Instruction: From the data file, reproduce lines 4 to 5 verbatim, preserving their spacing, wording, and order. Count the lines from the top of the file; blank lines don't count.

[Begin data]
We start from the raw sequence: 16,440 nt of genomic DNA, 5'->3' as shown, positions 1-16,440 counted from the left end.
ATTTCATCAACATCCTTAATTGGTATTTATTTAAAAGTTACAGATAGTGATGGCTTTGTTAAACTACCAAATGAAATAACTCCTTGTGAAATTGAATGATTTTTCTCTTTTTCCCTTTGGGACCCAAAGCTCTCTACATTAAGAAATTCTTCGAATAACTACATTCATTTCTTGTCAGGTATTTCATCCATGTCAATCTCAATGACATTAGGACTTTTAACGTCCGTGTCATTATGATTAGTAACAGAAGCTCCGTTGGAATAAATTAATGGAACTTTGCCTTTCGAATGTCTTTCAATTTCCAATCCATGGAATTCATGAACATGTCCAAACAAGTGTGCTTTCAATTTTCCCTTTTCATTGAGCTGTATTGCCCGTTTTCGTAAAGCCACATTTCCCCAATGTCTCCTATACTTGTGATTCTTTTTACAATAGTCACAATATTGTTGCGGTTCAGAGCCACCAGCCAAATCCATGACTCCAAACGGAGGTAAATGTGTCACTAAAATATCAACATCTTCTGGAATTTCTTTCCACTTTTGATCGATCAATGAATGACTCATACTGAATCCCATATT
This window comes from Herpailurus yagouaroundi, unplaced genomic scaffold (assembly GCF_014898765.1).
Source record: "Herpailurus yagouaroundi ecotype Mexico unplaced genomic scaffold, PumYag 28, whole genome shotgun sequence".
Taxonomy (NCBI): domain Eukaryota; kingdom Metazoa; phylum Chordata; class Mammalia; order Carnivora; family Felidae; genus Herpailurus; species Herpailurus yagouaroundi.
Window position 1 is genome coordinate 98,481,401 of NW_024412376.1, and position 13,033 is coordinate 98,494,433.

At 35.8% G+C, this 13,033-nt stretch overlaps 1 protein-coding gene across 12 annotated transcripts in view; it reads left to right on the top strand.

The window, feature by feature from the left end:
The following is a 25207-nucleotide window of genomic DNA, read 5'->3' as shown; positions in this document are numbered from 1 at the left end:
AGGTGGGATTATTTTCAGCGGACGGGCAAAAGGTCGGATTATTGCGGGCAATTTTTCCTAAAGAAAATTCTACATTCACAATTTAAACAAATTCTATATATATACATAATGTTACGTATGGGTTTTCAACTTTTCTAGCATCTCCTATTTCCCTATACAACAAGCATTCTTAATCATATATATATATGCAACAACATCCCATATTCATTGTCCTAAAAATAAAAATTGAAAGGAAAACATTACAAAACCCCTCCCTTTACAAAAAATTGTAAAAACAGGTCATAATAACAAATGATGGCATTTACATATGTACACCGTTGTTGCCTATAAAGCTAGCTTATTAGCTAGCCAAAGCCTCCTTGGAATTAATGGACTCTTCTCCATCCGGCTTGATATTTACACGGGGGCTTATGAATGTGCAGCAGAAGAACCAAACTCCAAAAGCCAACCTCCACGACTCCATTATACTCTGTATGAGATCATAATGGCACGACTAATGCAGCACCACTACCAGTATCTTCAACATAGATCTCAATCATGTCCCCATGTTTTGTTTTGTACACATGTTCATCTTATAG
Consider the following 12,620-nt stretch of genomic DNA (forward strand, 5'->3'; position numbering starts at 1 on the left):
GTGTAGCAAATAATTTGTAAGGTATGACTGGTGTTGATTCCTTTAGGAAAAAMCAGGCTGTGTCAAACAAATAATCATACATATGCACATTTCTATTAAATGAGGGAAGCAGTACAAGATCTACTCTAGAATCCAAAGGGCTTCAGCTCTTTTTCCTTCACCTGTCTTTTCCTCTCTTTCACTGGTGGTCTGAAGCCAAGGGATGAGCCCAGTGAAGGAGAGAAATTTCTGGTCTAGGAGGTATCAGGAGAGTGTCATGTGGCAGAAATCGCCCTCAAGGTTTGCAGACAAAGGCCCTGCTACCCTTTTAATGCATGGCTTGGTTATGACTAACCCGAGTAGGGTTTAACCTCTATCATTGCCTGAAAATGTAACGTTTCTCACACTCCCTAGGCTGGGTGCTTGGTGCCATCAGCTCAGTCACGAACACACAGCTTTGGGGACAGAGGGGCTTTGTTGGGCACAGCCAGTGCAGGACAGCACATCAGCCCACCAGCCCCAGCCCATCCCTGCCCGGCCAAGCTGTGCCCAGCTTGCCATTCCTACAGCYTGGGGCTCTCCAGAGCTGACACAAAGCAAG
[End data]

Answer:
Source record: "Herpailurus yagouaroundi ecotype Mexico unplaced genomic scaffold, PumYag 28, whole genome shotgun sequence".
Taxonomy (NCBI): domain Eukaryota; kingdom Metazoa; phylum Chordata; class Mammalia; order Carnivora; family Felidae; genus Herpailurus; species Herpailurus yagouaroundi.